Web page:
Lymphocytic Choriomeningitis Virus Infection and House Mouse (Mus Musculus) Distribution in Urban Baltimore

James E. ChildsDepartment of Immunology and Infectious Diseases, The Johns Hopkins University School of Hygiene and Public Health, Virology and Disease Assessment Divisions, United States Army Medical Research Institute of Infectious Diseases, Baltimore, Maryland

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Gregory E. GlassDepartment of Immunology and Infectious Diseases, The Johns Hopkins University School of Hygiene and Public Health, Virology and Disease Assessment Divisions, United States Army Medical Research Institute of Infectious Diseases, Baltimore, Maryland

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George W. KorchDepartment of Immunology and Infectious Diseases, The Johns Hopkins University School of Hygiene and Public Health, Virology and Disease Assessment Divisions, United States Army Medical Research Institute of Infectious Diseases, Baltimore, Maryland

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Thomas G. KsiazekDepartment of Immunology and Infectious Diseases, The Johns Hopkins University School of Hygiene and Public Health, Virology and Disease Assessment Divisions, United States Army Medical Research Institute of Infectious Diseases, Baltimore, Maryland

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James W. LeducDepartment of Immunology and Infectious Diseases, The Johns Hopkins University School of Hygiene and Public Health, Virology and Disease Assessment Divisions, United States Army Medical Research Institute of Infectious Diseases, Baltimore, Maryland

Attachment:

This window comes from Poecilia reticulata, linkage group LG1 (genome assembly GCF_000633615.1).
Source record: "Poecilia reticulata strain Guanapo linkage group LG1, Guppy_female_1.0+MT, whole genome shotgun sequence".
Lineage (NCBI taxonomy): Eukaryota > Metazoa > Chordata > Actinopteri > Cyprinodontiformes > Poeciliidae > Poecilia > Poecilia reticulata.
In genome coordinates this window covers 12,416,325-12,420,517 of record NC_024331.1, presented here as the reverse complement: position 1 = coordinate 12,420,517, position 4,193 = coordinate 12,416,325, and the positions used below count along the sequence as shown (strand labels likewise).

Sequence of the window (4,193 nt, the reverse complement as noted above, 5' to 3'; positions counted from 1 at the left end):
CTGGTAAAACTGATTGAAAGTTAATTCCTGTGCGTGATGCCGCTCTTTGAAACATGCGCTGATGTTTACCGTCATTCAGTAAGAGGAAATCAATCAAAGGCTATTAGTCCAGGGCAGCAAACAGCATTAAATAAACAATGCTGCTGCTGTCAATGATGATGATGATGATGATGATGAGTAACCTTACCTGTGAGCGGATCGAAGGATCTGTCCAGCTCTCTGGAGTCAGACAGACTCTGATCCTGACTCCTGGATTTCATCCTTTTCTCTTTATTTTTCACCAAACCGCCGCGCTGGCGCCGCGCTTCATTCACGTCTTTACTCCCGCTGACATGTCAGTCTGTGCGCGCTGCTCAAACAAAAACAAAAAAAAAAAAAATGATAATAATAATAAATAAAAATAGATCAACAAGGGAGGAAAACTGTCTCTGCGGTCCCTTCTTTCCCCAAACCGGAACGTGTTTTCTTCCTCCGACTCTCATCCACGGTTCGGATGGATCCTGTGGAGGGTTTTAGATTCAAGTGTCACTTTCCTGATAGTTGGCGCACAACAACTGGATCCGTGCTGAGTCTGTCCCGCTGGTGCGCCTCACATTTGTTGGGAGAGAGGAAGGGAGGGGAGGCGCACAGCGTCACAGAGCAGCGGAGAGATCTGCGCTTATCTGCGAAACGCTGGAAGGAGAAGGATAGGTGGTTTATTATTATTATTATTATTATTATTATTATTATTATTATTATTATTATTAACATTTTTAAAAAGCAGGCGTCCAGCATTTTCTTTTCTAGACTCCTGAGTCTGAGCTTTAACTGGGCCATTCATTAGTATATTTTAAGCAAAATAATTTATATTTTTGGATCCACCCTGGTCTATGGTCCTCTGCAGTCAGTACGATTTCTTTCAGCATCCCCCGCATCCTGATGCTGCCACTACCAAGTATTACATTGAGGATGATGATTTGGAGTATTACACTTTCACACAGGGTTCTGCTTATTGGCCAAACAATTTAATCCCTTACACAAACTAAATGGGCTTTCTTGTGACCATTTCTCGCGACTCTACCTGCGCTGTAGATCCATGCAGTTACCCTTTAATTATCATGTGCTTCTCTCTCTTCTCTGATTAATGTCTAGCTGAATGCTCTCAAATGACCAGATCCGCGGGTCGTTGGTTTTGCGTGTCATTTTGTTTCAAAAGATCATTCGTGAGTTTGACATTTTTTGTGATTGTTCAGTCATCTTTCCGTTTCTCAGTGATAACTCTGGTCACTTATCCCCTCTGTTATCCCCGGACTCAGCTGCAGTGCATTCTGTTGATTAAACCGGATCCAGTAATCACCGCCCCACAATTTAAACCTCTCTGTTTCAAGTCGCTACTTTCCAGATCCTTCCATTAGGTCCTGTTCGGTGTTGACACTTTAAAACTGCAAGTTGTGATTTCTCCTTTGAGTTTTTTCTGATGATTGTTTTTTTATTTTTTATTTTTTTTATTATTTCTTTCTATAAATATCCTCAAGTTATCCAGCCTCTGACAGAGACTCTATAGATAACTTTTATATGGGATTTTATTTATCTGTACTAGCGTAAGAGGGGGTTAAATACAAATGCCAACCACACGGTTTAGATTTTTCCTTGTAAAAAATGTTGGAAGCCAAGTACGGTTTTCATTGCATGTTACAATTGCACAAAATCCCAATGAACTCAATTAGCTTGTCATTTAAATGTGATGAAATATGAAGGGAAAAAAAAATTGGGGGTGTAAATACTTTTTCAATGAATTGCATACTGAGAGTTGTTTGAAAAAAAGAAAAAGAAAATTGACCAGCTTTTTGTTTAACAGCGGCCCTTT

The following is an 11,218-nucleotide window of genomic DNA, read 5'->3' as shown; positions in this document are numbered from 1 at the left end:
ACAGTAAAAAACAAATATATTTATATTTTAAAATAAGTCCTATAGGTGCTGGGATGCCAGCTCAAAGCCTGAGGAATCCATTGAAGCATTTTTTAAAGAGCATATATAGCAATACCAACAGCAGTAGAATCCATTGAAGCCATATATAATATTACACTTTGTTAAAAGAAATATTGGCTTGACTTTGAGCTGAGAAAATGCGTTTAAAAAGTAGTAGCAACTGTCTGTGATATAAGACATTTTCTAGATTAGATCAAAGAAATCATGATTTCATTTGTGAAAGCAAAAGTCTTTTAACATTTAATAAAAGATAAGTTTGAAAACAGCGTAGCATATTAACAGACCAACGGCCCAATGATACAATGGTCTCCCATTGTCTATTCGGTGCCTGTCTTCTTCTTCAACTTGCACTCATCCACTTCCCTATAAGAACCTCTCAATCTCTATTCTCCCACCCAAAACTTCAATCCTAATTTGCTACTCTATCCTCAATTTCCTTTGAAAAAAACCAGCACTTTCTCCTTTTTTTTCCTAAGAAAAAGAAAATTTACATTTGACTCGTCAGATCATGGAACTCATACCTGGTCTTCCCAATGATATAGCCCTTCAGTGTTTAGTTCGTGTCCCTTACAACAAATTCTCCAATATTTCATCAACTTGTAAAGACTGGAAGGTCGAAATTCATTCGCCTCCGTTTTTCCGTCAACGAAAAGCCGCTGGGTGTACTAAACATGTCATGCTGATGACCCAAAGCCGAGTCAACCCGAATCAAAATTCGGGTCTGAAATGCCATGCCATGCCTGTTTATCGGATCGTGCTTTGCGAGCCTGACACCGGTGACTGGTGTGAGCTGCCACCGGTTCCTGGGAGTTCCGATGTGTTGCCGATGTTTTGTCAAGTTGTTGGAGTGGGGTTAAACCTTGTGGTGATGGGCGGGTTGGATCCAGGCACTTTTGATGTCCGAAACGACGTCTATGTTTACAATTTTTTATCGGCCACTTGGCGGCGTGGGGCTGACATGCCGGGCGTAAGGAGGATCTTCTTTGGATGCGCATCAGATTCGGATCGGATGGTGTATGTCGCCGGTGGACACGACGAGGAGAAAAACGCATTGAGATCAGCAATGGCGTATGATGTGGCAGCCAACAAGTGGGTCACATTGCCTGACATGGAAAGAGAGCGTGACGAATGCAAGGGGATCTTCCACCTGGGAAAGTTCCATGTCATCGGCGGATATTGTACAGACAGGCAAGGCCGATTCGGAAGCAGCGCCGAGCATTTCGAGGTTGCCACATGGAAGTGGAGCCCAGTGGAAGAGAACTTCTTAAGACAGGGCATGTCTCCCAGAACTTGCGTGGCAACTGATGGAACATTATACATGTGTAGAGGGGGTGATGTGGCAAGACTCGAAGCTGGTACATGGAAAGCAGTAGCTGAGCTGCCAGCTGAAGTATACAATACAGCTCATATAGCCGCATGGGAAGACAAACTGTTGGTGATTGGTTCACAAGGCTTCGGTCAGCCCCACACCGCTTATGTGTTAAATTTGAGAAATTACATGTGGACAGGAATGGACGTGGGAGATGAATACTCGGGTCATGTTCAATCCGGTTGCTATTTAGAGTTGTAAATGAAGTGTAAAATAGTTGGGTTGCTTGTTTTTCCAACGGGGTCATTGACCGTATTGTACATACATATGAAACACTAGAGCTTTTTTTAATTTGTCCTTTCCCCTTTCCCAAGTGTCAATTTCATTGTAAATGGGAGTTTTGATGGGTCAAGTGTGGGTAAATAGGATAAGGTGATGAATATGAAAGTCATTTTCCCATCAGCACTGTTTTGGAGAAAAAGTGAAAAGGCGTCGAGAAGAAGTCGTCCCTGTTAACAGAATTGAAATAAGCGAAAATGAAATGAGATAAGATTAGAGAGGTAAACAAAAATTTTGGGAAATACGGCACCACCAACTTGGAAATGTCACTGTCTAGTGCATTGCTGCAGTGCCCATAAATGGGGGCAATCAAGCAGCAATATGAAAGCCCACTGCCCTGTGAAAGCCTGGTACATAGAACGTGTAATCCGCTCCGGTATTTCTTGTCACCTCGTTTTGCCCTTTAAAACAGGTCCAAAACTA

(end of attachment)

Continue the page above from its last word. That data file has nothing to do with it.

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Four hundred eighty house mice (Mus musculus) were trapped primarily from urban sites in Baltimore, Maryland from 1984 to 1989 and tested for antibody to lymphocytic choriomeningitis virus (LCMV). The majority of mice (95%) were trapped in residences at two city locations (n = 260), or in an urban park (n = 196); five additional sites were sampled. Overall, 9.0% of the mice were LCMV antibody positive and infected animals were obtained from six of eight sites, including all three of the primary city sites, where the prevalence varied significantly (3.9–13.4%). The location with the highest prevalence was an inner city residential site where positive mice were found significantly clustered within blocks and households. In this location, LCMV antibody prevalence was also significantly correlated with estimates of mouse density within individual blocks. The focal nature of LCMV infection in house mice may result from contact or vertical transmission of virus in conjunction with the highly structured social system of mice, which promotes inbreeding and limited dispersal.

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